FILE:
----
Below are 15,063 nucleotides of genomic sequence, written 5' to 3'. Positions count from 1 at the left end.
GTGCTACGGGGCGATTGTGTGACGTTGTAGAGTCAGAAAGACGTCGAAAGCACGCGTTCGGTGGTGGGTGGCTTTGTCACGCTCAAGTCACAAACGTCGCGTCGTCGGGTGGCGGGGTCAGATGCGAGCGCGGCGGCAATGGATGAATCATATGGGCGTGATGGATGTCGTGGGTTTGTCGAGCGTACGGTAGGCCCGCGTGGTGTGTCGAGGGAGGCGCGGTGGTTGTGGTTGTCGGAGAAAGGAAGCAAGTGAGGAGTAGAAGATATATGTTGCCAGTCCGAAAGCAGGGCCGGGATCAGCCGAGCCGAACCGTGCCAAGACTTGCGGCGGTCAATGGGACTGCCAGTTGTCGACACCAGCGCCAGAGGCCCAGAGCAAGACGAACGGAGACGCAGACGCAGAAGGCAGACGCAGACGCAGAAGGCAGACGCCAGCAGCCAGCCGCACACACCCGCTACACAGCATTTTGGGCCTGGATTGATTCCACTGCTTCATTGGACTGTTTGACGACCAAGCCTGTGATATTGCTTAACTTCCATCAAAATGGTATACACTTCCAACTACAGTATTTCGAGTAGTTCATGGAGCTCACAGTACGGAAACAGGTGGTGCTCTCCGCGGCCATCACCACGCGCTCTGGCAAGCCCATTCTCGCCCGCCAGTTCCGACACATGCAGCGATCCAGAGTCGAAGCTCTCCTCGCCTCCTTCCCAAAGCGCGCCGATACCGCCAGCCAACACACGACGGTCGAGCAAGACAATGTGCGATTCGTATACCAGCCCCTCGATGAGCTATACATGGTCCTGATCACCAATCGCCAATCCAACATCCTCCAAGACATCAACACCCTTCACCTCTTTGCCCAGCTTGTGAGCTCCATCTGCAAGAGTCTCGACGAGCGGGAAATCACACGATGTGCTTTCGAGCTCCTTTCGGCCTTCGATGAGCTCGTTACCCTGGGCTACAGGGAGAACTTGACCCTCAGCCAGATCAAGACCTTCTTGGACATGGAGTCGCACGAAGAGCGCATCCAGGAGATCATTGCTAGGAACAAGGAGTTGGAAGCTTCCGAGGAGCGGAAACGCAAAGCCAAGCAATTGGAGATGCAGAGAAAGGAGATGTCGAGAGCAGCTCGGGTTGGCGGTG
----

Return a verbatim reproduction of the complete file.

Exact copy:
Below are 15,063 nucleotides of genomic sequence, written 5' to 3'. Positions count from 1 at the left end.
GTGCTACGGGGCGATTGTGTGACGTTGTAGAGTCAGAAAGACGTCGAAAGCACGCGTTCGGTGGTGGGTGGCTTTGTCACGCTCAAGTCACAAACGTCGCGTCGTCGGGTGGCGGGGTCAGATGCGAGCGCGGCGGCAATGGATGAATCATATGGGCGTGATGGATGTCGTGGGTTTGTCGAGCGTACGGTAGGCCCGCGTGGTGTGTCGAGGGAGGCGCGGTGGTTGTGGTTGTCGGAGAAAGGAAGCAAGTGAGGAGTAGAAGATATATGTTGCCAGTCCGAAAGCAGGGCCGGGATCAGCCGAGCCGAACCGTGCCAAGACTTGCGGCGGTCAATGGGACTGCCAGTTGTCGACACCAGCGCCAGAGGCCCAGAGCAAGACGAACGGAGACGCAGACGCAGAAGGCAGACGCAGACGCAGAAGGCAGACGCCAGCAGCCAGCCGCACACACCCGCTACACAGCATTTTGGGCCTGGATTGATTCCACTGCTTCATTGGACTGTTTGACGACCAAGCCTGTGATATTGCTTAACTTCCATCAAAATGGTATACACTTCCAACTACAGTATTTCGAGTAGTTCATGGAGCTCACAGTACGGAAACAGGTGGTGCTCTCCGCGGCCATCACCACGCGCTCTGGCAAGCCCATTCTCGCCCGCCAGTTCCGACACATGCAGCGATCCAGAGTCGAAGCTCTCCTCGCCTCCTTCCCAAAGCGCGCCGATACCGCCAGCCAACACACGACGGTCGAGCAAGACAATGTGCGATTCGTATACCAGCCCCTCGATGAGCTATACATGGTCCTGATCACCAATCGCCAATCCAACATCCTCCAAGACATCAACACCCTTCACCTCTTTGCCCAGCTTGTGAGCTCCATCTGCAAGAGTCTCGACGAGCGGGAAATCACACGATGTGCTTTCGAGCTCCTTTCGGCCTTCGATGAGCTCGTTACCCTGGGCTACAGGGAGAACTTGACCCTCAGCCAGATCAAGACCTTCTTGGACATGGAGTCGCACGAAGAGCGCATCCAGGAGATCATTGCTAGGAACAAGGAGTTGGAAGCTTCCGAGGAGCGGAAACGCAAAGCCAAGCAATTGGAGATGCAGAGAAAGGAGATGTCGAGAGCAGCTCGGGTTGGCGGTG